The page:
“The REALFAKE app is the best investment I ever made,” said John P. Wezerack. He was sitting on his couch, plunging his fist into a bowl of popcorn.
“Those dumbasses from high school? All those stuck-up chicks? Obnoxious jock bros? They never paid me any mind. Now they’re posting all over my social media, asking, ‘You coming to the reunion? You coming? You gotta be there, bro!’ Suckers. All thanks to REALFAKE.”
REALFAKE is a new time-saving app. For a monthly fee, it will automatically post to a user’s social media feeds. Using the latest deep fake techniques, the app posts images and videos of the user in various exciting and/or romantic activities. The app also utilizes an artificial intelligence engine to post text-only status updates. All this creates the illusion the user is living an amazing life.
In Mr. Wezerack’s case, the app auto-replied to the pleas for him to attend his high school reunion. “Sorry, I can’t make it,” the app posted. “Got a special weekend planned for the lady and I. True love can’t wait.”
“True love can’t wait,” Wezerack laughed, spraying popcorn bits. “Who would believe that but fools on social media? True love has been waiting for me forever.”
The replies from his former classmates indicated they had no idea the posts were made by the REALFAKE app.
“Aww, that’s so sweet. Do you have a brother? Then three hearts-over-the-eyes emojis. From Penny Jackson,” Wezerack said. “Penny friggen’ Jackson. She’s Penny Leibowitz or something now. And divorced. In high school, she wouldn’t even talk to me. Now? She’s all about it.”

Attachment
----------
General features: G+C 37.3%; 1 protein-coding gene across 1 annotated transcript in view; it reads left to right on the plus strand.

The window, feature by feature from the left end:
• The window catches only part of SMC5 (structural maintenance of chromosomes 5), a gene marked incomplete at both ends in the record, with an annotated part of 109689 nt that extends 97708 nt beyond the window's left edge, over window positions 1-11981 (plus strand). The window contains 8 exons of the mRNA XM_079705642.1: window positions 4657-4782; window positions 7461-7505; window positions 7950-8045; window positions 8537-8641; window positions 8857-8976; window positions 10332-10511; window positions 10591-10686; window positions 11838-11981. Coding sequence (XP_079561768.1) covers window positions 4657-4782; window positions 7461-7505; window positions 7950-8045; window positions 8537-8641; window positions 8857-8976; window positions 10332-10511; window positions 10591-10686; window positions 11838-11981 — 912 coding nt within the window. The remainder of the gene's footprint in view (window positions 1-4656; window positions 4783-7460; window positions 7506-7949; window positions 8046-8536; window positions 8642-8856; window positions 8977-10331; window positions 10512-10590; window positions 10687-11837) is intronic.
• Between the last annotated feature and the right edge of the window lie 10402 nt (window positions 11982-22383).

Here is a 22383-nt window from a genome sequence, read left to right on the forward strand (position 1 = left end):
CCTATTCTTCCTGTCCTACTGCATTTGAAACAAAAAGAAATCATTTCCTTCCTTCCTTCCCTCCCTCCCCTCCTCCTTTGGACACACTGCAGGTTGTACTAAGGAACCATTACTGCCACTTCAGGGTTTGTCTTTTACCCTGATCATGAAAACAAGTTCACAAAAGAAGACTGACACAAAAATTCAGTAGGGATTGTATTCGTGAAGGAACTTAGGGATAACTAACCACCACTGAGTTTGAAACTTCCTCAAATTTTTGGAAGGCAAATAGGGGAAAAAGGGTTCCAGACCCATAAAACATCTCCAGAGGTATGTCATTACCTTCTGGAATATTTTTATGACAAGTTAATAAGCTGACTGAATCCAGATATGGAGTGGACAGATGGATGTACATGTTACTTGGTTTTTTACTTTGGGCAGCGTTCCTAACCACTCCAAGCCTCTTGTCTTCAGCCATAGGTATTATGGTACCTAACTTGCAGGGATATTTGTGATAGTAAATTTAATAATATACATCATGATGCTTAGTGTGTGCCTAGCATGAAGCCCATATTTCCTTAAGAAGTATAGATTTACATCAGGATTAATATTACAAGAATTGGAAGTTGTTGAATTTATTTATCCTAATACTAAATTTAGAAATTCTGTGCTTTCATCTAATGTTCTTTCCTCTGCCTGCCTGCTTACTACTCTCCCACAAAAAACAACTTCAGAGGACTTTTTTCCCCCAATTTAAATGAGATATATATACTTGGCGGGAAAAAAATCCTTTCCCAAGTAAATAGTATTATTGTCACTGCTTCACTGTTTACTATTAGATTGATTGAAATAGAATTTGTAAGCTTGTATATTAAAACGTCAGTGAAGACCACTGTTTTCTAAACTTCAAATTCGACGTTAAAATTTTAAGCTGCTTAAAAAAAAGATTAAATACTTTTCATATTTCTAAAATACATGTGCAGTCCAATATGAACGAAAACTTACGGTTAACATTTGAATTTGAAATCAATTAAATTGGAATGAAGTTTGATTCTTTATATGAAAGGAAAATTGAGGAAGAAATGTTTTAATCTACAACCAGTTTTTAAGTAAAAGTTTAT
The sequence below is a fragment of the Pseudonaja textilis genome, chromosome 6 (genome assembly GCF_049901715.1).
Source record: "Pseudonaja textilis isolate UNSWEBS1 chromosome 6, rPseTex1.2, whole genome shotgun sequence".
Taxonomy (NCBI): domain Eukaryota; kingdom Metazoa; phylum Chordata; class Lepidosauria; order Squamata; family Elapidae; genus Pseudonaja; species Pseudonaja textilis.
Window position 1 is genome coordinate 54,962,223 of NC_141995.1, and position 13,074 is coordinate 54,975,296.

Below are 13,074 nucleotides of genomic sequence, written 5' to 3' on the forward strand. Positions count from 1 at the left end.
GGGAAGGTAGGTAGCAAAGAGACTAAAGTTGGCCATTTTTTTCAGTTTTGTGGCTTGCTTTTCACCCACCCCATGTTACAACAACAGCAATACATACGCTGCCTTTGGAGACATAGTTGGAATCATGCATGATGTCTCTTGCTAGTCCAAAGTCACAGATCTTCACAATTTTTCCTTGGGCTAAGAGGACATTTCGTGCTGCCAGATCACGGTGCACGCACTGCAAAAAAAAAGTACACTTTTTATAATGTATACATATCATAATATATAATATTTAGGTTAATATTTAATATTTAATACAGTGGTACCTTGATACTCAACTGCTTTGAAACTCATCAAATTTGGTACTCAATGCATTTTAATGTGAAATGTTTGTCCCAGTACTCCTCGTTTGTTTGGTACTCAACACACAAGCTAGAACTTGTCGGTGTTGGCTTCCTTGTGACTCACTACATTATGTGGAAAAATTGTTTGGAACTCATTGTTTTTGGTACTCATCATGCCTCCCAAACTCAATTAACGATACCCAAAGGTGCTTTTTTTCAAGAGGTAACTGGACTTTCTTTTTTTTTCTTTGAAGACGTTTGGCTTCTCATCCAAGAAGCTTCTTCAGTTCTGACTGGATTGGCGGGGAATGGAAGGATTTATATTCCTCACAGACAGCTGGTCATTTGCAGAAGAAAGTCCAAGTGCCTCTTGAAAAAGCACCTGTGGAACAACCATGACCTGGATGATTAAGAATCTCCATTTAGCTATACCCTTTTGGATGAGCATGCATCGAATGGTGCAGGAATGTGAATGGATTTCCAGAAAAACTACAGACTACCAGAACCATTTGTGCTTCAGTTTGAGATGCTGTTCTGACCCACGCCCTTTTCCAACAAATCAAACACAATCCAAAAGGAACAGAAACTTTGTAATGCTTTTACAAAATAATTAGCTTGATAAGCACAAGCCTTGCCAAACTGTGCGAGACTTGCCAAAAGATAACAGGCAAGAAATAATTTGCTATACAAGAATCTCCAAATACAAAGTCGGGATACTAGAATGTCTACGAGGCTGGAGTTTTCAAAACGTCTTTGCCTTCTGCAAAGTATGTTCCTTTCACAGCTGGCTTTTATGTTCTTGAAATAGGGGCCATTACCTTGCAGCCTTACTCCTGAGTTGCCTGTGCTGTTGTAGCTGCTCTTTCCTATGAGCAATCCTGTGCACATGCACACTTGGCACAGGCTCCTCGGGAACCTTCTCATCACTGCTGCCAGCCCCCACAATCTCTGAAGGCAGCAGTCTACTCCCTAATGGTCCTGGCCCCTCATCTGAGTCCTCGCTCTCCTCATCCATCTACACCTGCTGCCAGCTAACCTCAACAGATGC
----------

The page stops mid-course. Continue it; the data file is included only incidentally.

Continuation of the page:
“And look at this one. From Chase H. Thompson. Once the big man on campus, now a drunk loser. He looks at these REALFAKE posts of me working out and writes, ‘Bro, you buff, man. What’s your workout routine?’ I’ve been tempted to override the app and tell him to screw off. But that’s too much work.”
Wezerack showed a sample of a REALFAKE photo on his mobile phone.
“Look at this. The app put my face on this fit dude’s body, next to this hot girl. Supposedly my girlfriend. On a hiking trip. I’ve never gone hiking my whole life. Or had a girlfriend.”
Senior Software Engineer Jennie Tallenford, designer of REALFAKE, explained how the app works.
“Users upload a photo of their face, then choose from several personas. The app does the rest. There’s the ‘In love and must tell everyone’ persona. The ‘I have kids and everything they do is amazing’ persona. The ‘Single and loving it,’ the ‘Simple pleasures and religious quotes,’ the ‘World traveler who isn’t lonely.’ We’re adding more personas all the time. The future is automation. And people want to be fake. Fine then, let’s automate it.”
While flooded with venture capital funding, the REALFAKE app hasn’t been all success. In the early stages of its rollout, the app used the same stock photo for several thousand users. The result? It appeared that several thousand people went on the same hiking trip with the same partner.
“Very few people noticed,” Tallenford said. “The biggest complaint we got was from the stock footage models. Their spouses were upset because their partners appeared to be supernaturally promiscuous. We have since fixed that bug. The chances of duplicate photos are now so rare as to be nearly impossible.”
As for Wezerack, he intends to keep using the app. “As long as it makes other people feel inadequate, then my social media is doing its job.”